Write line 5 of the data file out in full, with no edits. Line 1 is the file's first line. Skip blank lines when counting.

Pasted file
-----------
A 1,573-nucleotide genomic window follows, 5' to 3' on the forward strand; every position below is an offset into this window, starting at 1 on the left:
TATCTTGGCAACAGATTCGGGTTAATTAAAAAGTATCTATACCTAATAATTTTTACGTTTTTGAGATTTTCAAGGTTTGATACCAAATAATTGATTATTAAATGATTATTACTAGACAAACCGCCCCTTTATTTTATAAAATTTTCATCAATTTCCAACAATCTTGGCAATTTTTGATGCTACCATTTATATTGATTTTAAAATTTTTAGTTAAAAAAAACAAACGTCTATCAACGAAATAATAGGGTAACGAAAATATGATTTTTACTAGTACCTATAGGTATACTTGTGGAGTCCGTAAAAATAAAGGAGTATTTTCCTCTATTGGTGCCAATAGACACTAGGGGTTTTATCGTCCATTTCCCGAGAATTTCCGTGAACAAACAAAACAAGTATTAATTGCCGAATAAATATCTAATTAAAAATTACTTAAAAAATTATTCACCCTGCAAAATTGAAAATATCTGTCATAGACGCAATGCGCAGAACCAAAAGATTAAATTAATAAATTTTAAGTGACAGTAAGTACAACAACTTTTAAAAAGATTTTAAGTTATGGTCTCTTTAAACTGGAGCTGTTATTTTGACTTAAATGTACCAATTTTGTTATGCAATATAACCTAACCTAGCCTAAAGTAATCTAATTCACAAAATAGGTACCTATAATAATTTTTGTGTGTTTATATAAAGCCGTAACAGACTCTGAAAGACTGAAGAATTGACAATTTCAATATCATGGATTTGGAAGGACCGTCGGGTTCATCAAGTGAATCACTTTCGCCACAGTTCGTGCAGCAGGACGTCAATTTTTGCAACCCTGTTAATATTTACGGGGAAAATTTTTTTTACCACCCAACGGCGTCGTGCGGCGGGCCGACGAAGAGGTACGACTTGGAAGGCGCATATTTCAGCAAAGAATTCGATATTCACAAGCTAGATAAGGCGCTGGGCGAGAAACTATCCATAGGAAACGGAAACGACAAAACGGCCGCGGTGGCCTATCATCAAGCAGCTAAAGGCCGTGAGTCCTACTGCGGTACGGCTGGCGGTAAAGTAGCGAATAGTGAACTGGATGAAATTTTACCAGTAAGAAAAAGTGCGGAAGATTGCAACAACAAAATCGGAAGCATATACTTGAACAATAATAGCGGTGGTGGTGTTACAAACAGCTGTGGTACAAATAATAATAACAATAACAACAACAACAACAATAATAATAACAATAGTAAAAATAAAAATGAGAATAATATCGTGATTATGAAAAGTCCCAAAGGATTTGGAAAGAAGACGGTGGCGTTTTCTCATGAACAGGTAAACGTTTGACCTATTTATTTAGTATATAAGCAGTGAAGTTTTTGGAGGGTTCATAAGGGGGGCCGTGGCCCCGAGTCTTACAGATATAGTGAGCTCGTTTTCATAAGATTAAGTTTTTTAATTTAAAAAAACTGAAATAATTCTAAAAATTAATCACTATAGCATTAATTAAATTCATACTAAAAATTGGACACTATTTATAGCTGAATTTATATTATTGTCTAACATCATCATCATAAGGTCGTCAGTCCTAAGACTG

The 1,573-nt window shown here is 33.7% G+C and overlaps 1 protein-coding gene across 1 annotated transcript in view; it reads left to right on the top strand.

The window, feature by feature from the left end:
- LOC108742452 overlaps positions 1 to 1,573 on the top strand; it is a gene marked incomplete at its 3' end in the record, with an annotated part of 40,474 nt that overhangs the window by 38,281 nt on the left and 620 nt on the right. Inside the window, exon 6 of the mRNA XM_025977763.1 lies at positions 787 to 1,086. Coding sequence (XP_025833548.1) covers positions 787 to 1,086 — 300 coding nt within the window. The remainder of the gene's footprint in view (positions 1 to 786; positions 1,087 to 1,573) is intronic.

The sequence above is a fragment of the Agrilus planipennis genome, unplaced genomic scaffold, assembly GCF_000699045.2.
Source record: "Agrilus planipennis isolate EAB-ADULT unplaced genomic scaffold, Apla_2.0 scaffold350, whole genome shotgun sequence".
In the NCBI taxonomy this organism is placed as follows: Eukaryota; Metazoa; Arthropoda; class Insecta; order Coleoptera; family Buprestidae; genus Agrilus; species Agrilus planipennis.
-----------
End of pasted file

- LOC108742452 overlaps positions 1 to 1,573 on the top strand; it is a gene marked incomplete at its 3' end in the record, with an annotated part of 40,474 nt that overhangs the window by 38,281 nt on the left and 620 nt on the right. Inside the window, exon 6 of the mRNA XM_025977763.1 lies at positions 787 to 1,086. Coding sequence (XP_025833548.1) covers positions 787 to 1,086 — 300 coding nt within the window. The remainder of the gene's footprint in view (positions 1 to 786; positions 1,087 to 1,573) is intronic.